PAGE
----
Montoya promoted to vice provost, dean of College of Technology and Innovation
Mitzi Montoya, executive dean of the Arizona State University College of Technology and Innovation (CTI), has been promoted to vice provost and dean of CTI, effective immediately. In addition, Montoya will continue as interim chair of the Department of Technological Entrepreneurship and Innovation Management. She replaces Keith Hjelmstad, who will return to the faculty as professor of civil engineering at the ASU Fulton Schools of Engineering.
Chell Roberts, professor and chair of engineering, moves up to executive dean of CTI, reporting to Dean Montoya. Roberts will continue as chair of the Department of Engineering.
“Mitzi Montoya is an able administrator, a strategic thinker and an innovator,” said ASU President Michael M. Crow. “Her broad background in management and engineering is ideally suited to the task of developing the College of Technology and Innovation into a college of national and international rank and one that supports and advances the East Valley’s growing cluster of high-tech companies.”
Said ASU Provost and Executive Vice President Elizabeth D. Capaldi in announcing the appointment, “Dean Montoya arrived at ASU with a reputation as an innovative educator and researcher who bridges management and engineering, a perfect fit for the polytechnic mission. She has already exceeded our lofty expectations, having in a short time created a new B.S. program in technological entrepreneurship, launched the Aerospace & Defense Research Collaboratory (ADRC), and won a $1 million grant for the ADRC and $1 million in corporate matching funding for the ADRC.
“I wish to thank Keith for his service at CTI and wish Keith, Chell and Mitzi great success in their new roles at ASU.”
Montoya joined the ASU administration last summer from North Carolina State University’s College of Management, where she served as assistant dean of research and Zelnak Professor of Marketing Innovation.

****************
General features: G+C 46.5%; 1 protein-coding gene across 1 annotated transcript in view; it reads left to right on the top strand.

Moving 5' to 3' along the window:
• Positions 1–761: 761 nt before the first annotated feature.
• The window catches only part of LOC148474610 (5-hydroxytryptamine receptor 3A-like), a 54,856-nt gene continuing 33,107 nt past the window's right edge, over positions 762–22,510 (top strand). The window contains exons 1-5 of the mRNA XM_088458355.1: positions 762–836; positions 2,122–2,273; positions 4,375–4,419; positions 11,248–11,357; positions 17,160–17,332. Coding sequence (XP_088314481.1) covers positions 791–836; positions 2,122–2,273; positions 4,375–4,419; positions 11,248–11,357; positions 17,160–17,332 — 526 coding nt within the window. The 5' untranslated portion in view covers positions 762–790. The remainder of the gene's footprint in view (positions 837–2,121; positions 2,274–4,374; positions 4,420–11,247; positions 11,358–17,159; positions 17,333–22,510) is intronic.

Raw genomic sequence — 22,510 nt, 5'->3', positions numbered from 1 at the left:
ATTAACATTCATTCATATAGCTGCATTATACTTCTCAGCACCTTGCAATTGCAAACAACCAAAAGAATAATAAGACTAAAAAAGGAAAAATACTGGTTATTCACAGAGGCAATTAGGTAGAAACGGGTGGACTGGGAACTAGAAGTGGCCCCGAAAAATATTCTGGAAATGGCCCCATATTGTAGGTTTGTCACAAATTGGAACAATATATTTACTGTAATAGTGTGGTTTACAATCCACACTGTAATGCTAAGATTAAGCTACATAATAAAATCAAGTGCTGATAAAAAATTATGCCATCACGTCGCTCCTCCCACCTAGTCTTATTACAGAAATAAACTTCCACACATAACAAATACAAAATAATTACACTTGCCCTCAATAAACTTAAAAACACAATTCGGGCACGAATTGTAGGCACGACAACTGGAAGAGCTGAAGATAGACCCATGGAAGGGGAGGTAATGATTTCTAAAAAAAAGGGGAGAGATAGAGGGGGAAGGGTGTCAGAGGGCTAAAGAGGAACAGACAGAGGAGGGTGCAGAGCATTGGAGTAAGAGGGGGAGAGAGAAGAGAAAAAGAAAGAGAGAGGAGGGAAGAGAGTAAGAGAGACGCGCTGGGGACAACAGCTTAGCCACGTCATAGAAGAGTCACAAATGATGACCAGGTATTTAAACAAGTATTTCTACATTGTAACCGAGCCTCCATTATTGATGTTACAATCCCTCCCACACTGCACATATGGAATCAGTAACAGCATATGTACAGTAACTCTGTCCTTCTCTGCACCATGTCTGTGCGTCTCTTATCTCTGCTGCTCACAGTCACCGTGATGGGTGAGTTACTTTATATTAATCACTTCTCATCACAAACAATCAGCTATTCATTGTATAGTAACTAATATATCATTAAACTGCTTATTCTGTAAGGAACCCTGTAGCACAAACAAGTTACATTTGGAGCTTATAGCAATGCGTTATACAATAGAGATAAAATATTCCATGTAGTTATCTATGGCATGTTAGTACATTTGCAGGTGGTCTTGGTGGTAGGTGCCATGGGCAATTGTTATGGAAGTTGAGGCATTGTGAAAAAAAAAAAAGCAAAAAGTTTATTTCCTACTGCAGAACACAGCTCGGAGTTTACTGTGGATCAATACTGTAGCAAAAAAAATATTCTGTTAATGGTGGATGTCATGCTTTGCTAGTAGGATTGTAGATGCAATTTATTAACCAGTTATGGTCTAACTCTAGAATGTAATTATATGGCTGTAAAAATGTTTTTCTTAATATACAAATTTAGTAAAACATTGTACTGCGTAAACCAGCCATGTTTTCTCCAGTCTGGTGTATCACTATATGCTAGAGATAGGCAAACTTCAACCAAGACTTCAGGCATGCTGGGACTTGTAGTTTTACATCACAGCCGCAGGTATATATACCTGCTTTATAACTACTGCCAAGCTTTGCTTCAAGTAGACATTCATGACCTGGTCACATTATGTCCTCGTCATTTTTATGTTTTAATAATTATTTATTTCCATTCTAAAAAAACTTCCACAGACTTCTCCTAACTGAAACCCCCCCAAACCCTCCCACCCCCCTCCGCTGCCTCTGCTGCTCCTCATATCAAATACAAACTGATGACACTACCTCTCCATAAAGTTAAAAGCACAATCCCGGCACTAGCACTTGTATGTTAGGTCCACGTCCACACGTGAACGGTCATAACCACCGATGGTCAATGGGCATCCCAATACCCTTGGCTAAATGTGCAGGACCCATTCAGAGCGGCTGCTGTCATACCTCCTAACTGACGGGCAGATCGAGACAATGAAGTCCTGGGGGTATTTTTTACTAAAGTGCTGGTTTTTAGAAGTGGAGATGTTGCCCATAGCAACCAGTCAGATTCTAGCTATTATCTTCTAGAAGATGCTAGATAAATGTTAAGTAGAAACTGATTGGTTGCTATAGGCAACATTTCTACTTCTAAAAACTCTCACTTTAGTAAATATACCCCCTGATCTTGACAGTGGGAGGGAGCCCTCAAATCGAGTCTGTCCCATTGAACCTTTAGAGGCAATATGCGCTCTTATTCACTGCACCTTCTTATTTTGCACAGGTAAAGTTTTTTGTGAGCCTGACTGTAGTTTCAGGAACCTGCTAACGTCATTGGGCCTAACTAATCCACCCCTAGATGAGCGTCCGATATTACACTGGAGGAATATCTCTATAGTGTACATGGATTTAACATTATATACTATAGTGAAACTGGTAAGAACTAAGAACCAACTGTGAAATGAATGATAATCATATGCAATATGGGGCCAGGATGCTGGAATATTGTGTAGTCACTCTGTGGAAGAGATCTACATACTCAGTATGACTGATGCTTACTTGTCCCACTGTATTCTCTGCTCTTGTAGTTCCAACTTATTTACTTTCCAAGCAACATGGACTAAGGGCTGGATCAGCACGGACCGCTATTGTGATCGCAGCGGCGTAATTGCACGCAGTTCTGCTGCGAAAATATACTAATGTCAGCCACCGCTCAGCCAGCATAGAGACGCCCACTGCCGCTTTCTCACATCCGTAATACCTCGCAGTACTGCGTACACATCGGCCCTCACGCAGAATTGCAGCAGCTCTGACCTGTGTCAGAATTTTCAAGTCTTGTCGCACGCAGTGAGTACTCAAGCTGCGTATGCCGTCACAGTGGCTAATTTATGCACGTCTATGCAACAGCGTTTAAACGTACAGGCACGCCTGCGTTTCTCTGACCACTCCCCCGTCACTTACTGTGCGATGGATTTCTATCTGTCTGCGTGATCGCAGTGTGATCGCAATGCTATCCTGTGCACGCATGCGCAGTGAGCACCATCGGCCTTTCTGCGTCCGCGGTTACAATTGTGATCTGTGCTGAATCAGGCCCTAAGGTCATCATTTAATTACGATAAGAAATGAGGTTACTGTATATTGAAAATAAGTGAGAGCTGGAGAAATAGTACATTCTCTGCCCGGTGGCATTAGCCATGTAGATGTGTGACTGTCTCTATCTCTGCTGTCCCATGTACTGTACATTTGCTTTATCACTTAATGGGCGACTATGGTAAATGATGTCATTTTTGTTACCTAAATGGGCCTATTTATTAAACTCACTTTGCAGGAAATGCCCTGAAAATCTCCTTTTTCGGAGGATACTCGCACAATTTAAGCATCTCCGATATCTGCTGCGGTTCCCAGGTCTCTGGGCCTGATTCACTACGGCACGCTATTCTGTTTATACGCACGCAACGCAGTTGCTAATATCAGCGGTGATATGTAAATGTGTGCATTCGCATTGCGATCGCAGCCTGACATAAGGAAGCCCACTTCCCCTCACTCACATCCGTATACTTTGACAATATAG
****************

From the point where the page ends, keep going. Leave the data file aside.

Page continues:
“I like working at the boundaries,” Montoya said. “I believe we can develop better solutions to real problems when we work across boundaries because real innovation lies at the intersection of thought worlds. For me, CTI is a bold experiment in exactly that – by bringing together disparate disciplines under one academic ‘roof,’ it is an incredible opportunity to create novel and much needed educational and research solutions.”
In addition to the grants she won at ASU, Montoya is currently the principal investigator on a $1.4 million National Science Foundation grant focused on computational collaboration in crime scene investigation. The project, IC-CRIME (Interdisciplinary Cyber-Enabled Crime Reconstruction through Innovative Methodology and Engagement) was launched in response to a scathing report by the National Academies of Science to enhance the reliability and validity of forensic science.
Another of Montoya’s projects involves work on virtual innovation teams to explore technology-enabled collaboration and decision-making, including the role of emerging 3-D virtual world technology as a collaborative environment.
Montoya earned a bachelor’s degree in general engineering and a doctoral degree in business administration, both from Michigan State University.
Christine Lambrakis, firstname.lastname@example.org
(480) 727-1173, (602) 316-5616